The inaugural Toyota Trucks Championship Week needed to start with a bang, and the Bassmaster Elite Series pros have made sure of that.
At Sunday's conclusion of the regular season at Oneida Lake, the top 12 Elite Series pros in the Toyota Tundra Bassmaster Angler of the Year standings officially qualified for BASS' first two-event postseason. And before the postseason begins, there's already a shootout at the front of the pack.
Reigning 2008 Angler of the Year Kevin VanDam of Kalamazoo, Mich., is just one point ahead of 2009 Bassmaster Classic champion Skeet Reese of Auburn, Calif., and the two highly competitive pros look to ignite the first Elite Series postseason with a battle royal along with 10 other pros for the Toyota Tundra Bassmaster Angler of the Year trophy and its accompanying top prize of $200,000.
Although Reese was ahead of VanDam in the regular-season Toyota Tundra Bassmaster Angler of the Year standings, VanDam earned two points by virtue of his Smith Mountain Lake Elite win, moving him ahead of Reese. Each competitor who scored an Elite victory earned two bonus points after the top-12 field was set.
Right behind them is 2008 Bassmaster Classic winner Alton Jones of Waco, Texas. The field also includes 2006 AOY and 2003 Classic winner Mike Iaconelli of Runnemede, N.J. (11th); 1989 and 1993 AOY Gary Klein of Weatherford, Texas (seventh); and, squeaking in at the last second, 2004 AOY Gerald Swindle of Warrior, Ala. (12th).
"Even Iaconelli and Swindle, being in 11th and 12th, have got a great shot," VanDam said. "The drama is definitely going to be there. All through the season it's been different because we knew about this postseason coming. The intensity was there from Day 1, the first day of competition.
"Everybody's talking about Skeet and I making it so close, because the last couple of years we fought it out to the end. But the other 10 guys in this are just as able to win it as we are, and that's the thing about it that's so much different. This right here is going to be a shootout. These guys are the best anglers in the world. You look at the field and they're all guys with a lot of wins, a lot of Classics, a lot of AOY titles. It's going to be awesome."
The inaugural Toyota Trucks Championship Week kicks off with The Berkley Powerbait Trophy Chase, set for Sept. 12-13 on Lake Jordan out of Wetumpka, Ala.; the finale, the Evan Williams Bourbon Trophy Triumph, is slated for Sept. 17-18 on the Alabama River from Montgomery.
VanDam said he's looking forward to getting started with practice on Lake Jordan, a fishery he has visited only once. He likes the manageability of it in size and predicts that two practice days will give everyone a solid read on the lake.
He has fished a few BASS tournaments on the Alabama River, and he said the two fisheries are extremely different and should prove an excellent test of the world's top 12 bass anglers.
"The big thing there is — I've fished the Coosa River a lot — I know how important current is to the activity level of the fish. That's going to be critical. If we get some rains in the fall, we'll get some current and it'll be a full-on shootout. If it's hot and slick, it's going to be a grind.
"You want to go in and get off to a good start. And I'm not exactly sure how I need to compete different, because this is new territory. But I'm excited to get going. There's several people in the field who have a lot of experience on those lakes and the rest of us don't who may have an advantage — but that can be a disadvantage, too. You just never know."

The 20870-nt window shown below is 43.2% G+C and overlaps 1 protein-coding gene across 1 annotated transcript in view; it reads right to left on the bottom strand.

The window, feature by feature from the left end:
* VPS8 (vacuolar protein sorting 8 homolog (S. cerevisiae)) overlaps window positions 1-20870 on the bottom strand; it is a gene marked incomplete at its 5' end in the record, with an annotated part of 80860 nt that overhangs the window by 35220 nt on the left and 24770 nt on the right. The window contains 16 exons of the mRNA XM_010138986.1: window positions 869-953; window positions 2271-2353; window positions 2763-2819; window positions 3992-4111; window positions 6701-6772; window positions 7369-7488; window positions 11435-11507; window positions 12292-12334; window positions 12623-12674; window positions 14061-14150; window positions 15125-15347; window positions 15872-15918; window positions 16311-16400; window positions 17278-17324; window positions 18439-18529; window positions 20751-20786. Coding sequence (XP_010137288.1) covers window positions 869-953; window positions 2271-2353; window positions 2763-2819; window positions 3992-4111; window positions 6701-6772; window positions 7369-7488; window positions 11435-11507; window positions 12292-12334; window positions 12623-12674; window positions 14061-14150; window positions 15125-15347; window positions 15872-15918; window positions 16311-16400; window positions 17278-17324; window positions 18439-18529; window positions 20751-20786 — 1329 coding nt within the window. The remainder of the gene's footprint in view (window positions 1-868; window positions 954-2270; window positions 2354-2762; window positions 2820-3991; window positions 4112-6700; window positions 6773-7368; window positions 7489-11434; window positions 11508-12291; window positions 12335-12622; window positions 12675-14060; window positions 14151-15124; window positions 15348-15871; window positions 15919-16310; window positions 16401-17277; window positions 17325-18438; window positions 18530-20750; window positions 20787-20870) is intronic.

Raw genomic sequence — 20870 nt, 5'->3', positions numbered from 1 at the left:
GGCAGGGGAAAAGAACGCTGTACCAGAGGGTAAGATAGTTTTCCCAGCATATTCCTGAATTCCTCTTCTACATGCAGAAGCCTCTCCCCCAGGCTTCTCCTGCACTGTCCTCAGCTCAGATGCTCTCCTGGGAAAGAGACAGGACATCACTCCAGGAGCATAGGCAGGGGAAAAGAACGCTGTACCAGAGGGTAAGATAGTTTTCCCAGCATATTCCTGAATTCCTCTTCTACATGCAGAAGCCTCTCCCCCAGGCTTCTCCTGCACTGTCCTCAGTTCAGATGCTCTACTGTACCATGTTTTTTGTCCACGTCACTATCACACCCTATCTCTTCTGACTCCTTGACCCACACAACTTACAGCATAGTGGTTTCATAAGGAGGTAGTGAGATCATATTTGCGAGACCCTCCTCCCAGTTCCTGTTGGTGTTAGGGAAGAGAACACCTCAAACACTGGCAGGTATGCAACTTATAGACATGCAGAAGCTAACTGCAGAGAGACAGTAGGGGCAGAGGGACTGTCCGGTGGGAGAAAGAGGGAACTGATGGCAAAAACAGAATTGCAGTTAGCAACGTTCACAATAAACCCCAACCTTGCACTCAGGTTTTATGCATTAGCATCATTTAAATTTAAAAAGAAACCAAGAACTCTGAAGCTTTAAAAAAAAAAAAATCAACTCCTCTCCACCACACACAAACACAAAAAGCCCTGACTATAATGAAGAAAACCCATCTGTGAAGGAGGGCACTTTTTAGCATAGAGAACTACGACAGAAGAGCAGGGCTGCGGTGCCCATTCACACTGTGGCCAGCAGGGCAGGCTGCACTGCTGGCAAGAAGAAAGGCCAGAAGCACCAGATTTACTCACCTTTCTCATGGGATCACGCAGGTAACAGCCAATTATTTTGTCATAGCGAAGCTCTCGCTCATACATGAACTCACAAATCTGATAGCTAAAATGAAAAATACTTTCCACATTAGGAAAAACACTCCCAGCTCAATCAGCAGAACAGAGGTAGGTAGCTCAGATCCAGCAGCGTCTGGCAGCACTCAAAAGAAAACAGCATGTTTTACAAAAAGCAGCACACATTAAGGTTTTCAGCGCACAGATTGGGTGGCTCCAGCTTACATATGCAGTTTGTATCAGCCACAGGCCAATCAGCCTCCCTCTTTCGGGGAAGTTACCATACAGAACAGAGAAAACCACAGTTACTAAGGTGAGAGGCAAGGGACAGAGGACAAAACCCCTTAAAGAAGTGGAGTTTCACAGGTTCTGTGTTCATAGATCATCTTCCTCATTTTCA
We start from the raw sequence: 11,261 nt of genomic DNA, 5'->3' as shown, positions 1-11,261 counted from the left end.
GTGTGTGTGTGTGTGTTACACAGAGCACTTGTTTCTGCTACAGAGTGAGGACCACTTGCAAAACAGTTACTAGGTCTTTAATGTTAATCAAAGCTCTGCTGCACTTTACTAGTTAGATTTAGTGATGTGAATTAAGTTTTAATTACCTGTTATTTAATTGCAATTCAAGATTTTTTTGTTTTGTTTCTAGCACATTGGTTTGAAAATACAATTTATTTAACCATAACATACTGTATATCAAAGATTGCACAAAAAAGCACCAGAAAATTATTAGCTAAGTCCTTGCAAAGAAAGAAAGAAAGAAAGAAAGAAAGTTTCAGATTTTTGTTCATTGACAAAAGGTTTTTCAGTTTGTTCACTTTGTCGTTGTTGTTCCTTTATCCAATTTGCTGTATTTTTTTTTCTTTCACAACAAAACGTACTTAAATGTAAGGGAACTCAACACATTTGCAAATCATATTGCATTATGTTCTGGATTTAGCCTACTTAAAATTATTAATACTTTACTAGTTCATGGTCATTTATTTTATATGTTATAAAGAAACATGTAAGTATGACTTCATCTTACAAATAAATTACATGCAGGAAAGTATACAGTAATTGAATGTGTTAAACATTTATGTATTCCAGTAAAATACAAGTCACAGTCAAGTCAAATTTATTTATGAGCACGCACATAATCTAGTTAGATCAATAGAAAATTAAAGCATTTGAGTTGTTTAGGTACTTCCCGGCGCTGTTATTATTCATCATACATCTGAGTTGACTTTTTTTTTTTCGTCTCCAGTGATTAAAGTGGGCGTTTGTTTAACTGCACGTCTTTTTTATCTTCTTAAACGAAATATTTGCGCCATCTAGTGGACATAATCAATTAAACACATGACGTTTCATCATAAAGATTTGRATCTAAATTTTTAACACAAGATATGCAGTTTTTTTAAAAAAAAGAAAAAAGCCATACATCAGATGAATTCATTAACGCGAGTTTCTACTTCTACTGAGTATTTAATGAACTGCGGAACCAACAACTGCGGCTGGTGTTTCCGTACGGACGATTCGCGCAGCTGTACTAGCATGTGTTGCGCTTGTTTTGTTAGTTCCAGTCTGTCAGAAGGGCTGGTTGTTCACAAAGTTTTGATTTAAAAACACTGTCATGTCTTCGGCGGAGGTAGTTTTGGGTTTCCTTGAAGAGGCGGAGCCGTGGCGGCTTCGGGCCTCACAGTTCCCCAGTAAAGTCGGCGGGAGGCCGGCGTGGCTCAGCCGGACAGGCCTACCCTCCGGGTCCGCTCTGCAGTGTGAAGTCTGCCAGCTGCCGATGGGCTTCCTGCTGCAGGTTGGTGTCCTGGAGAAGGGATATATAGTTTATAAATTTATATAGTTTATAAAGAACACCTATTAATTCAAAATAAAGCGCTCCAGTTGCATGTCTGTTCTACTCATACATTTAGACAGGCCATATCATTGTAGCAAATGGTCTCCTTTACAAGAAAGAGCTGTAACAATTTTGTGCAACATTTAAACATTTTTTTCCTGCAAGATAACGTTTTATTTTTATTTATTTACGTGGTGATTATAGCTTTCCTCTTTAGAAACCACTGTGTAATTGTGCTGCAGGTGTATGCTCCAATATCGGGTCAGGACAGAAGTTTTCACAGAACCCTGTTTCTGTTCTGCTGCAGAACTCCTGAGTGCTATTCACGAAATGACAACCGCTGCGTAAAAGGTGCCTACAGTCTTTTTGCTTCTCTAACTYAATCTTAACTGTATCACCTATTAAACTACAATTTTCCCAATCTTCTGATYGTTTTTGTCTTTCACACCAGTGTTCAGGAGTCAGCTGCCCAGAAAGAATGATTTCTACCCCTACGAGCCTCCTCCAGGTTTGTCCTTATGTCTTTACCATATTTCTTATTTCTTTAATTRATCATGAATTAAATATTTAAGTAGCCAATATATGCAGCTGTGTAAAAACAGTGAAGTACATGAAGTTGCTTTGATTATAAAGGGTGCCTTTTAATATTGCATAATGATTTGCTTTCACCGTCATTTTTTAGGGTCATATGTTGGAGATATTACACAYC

Someone who might know is Swindle, an Alabama native who had to wait until the last day of the regular-season finale, the Ramada Champion's Choice, to find out that he would be fishing in his home state for a shot at his second AOY title.
"This was a ninth-inning rally here," Swindle said Sunday. "I just got momentum, I fished well this year in the early tournaments — I just didn't have any high finishes. A little later in the year, it seemed like I was getting the bigger bites, getting in a rhythm physically and mentally."
Swindle was 17th in the AOY standings coming in to the event at Oneida and had a lot of ground to cover to make the postseason. He punched his postseason ticket with a ninth-place finish and an overall four-day weight of 56 pounds, 4 ounces.
"I can't even put into words what it means to come back," said Swindle, who had a rough time coping in the offseason with the fact that he didn't fish well enough in 2008 to make the 2009 Bassmaster Classic. "I know the 2004 Angler of the Year Gerald Swindle is still there. He just had a rough year — and the year before that wasn't my best year, either.
"I think I'm back, and that's what you're looking for, freedom on the water and peace of mind."
Swindle said being among the stacked postseason field of 12 is an honor, but that the AOY trophy does have a Swindle bull's-eye on it.
"I knew better than to pre-fish," he said, "but fishing at home will give me a lot of confidence.
"When we get there, it's man on man and even if I go in at 12th, I'm going to be trying to rally. Hey, if you're going to have a fight, have a good one."
2009 Bassmaster Elite Series Toyota Trucks Championship Week standings
Name, Hometown Postseason Points
1. Kevin VanDam, Kalamazoo, Mich. — 205
2. Skeet Reese, Auburn, Calif. — 204
3. Alton Jones, Waco, Texas — 198
4. Kelly Jordon, Mineola, Texas — 182
5. Todd Faircloth, Jasper, Texas — 180
6. Randy Howell, Springville, Ala. — 180
7. Tommy Biffle, Waggoner, Okla. — 180
8. Mark Menendez, Paducah, Ky. — 180
9. Gary Klein, Weatherford, Texas — 179
10. Cliff Pace, Petal, Miss. — 177
11. Mike Iaconelli, Runnemede, N.J. — 175
12. Gerald Swindle, Warrior, Ala. — 174